Tom Frank is obviously the man of this minute.
But no one is paying attention to the time(s) now.
At the convention in Philly, Truthdig founder and editor Robert Scheer ran into Thomas Frank, whose latest book, Listen, Liberal: Or, What Ever Happened To The Party Of The People? is a must-read for all progressives and, hopefully, for some Democrats who aren't already too far gone. Frank admitted Democrats aren't paying the book any serious attention..
His critique - "that what we have today is a liberalism of the rich ... of the professional classes, these sort of affluent people who have developed a whole kind of pseudo-Marxist theory of why they’re affluent and why they deserve to be affluent, and why those who, you know, their former supporters in the working class don’t deserve to be affluent." He despairs that this new rationale behind the New Democratic Party "is a really ugly ideology, but it’s not something that they are prepared to change their tune on."
He analyzes Hillary's career in one chapter, even if he feels she's incapable of change. The New Dem wing types, the corporate Dems, don't want to hear "unconstructive" criticism of her and she really believes that folks who run the financial institutions in New York have a mission civilisatrice and those Wall Street banks "are in fact run by fine, upstanding individuals who are opening up the doors of possibility for the poor people of the world, or something like this. She really believes in what they’re doing. Democrats [from the Hillary wing of the party, which is obviously ascendent now] look at Wall Street and they see people like themselves. It’s not that they’re bribed to like these guys; it’s that they have an ideological kinship with them.
He didn't expect Bernie to make the case at the convention that the Clintons aren't to be trusted - but he would have loved it. "When you want to talk about inequality, you want to talk about what’s gone wrong in this country, the sinking of the middle class - everything that’s gone wrong, and I would include in my bill of complaints, my bill of grievances, the rise of Donald Trump - all of these things are attributable to the Democrats’ abandonment of their traditional constituency and their traditional sort of Rooseveltian identity.
Hillary is a perfect example — a perfect specimen — of the kind of Democratic politics that I’m talking about. Very oriented towards the professional class; she really believes — I mean, how many times did you hear that word “innovation” from the podium yesterday? You know, people talking about education as the solution to every economic problem. This really is her ideology. She is a true believer in neoliberalism. It’s not an afterthought, it’s not something that she did in order to win the affection of the money men. This is who she is. And it’s who her husband is. And you know, I think that the Democrats have to deal with this, and I think it’s especially important in this year, because in some ways their abandonment of blue-collar people, or I should say the white working class specifically, is this really has allowed Trump to do what he’s done. This is what has made his success possible.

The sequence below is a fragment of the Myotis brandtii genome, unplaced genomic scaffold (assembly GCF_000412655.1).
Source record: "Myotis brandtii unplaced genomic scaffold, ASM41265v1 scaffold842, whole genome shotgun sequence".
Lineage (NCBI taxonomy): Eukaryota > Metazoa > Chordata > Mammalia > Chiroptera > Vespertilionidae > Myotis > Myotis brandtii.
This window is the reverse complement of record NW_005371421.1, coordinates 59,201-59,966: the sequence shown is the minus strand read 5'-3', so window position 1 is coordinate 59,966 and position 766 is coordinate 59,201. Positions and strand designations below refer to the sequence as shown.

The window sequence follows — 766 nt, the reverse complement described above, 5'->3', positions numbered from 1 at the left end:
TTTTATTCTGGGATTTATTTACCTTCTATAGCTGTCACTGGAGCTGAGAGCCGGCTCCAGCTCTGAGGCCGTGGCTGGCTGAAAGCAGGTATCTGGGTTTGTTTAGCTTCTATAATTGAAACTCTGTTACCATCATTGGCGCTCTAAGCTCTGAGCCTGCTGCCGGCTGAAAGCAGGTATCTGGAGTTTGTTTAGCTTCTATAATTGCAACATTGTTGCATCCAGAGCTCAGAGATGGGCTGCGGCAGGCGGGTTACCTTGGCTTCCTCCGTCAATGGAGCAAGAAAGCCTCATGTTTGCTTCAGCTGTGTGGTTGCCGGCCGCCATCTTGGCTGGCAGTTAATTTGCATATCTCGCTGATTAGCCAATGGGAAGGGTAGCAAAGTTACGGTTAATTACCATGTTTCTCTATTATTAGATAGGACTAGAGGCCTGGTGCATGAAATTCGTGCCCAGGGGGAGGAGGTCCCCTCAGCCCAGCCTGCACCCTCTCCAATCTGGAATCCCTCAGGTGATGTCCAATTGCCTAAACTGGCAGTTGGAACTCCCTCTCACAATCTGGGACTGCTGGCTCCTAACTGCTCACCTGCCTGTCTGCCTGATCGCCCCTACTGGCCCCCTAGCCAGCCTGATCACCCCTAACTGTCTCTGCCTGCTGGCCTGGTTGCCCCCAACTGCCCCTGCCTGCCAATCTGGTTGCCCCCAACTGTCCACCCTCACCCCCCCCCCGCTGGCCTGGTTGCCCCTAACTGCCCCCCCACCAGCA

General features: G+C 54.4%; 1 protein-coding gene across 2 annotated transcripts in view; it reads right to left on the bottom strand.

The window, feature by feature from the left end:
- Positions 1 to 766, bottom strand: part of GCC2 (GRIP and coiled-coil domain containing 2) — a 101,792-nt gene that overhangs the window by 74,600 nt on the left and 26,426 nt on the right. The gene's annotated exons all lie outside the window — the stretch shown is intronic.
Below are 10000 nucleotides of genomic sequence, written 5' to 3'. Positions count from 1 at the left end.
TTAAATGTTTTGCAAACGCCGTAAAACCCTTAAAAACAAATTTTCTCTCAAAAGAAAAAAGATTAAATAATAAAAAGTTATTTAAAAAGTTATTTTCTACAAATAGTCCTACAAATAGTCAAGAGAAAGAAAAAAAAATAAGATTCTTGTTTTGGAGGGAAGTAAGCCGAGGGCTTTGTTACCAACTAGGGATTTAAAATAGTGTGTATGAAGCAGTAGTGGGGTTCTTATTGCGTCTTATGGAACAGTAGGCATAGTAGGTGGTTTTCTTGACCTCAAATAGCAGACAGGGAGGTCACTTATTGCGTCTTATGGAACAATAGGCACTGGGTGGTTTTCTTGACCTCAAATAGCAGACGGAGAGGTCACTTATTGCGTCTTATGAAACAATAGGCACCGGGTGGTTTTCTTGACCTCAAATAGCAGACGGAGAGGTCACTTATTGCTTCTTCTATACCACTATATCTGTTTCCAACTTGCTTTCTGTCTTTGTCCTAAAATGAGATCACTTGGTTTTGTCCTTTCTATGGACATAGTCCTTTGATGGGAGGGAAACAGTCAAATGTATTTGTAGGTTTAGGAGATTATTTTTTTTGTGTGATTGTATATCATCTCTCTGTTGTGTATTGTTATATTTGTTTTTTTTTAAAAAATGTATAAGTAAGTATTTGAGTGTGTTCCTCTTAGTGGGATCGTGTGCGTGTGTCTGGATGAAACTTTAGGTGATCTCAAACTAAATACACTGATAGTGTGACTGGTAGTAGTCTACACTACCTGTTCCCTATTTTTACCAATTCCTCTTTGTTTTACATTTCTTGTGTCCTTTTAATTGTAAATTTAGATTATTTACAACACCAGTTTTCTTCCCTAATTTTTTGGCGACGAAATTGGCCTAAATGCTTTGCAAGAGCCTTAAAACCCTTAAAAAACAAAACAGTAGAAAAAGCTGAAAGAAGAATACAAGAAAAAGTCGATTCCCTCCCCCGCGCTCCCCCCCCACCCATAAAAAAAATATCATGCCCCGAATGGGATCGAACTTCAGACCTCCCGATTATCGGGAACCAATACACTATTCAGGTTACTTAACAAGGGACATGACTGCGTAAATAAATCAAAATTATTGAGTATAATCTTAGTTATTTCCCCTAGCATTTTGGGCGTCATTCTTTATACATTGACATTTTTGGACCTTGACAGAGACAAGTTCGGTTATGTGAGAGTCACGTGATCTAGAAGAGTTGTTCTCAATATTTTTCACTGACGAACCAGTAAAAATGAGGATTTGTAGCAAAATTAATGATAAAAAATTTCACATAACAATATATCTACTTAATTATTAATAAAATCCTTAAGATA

So I was just in the Republican convention in Cleveland. And the man, you know, is this kind of monster in many, many, many ways, but there’s this one issue where he has got, he is reaching out to working-class voters and he’s doing it really effectively. And this is trade. And he talks about it constantly. And he’s very ham-handed, and he doesn’t have a plan, but he talks about it in a way that is convincing to a lot of these people. And here’s Hillary - and by the way, this is the perfect, I was saying just this morning — Hillary Clinton is the only Democrat that Donald Trump could possibly beat, and vice-versa. Right? Donald Trump is the only Republican that Hillary Clinton could possibly beat; they’re both, two of the least popular politicians ever to run for this office. But had it been any other Republican, Hillary would be in big trouble; had it been any other Democrat, i.e. Bernie Sanders, Donald Trump would be in enormous trouble. But when he goes against these trade deals, he’s always talking about NAFTA. And this is - look, again, his party is largely responsible for free trade and for all of this stuff, for the free market theory and the reign of globalization. That’s his guys that did that. But NAFTA, and a couple of the other ones, he can blame on the Clintons. And Trans-Pacific Partnership, he can blame on Obama. And this is very, very, very effective. And Hillary Clinton is possibly the one candidate where this sort of thing would work.
...[W]hen I mentioned that Trump has this one issue where he is talking a good game, this makes people really mad, because they want to believe that he is, that he has this dark, diabolical, sort of Svengali power. And I’m saying to them, no; this is something unfamiliar, this is something new; this is not Marco Rubio, or if Ted Cruz had been the nominee. This is something different, this is a new beast. And I don’t think he’s a fascist, but it’s not a bad comparison, because the fascists had — you know, they also built the Autobahn. And they also, you know, had this enormous public works program. And they also did all these things that was kind of like, you know, there was a reason that they were sort of popular.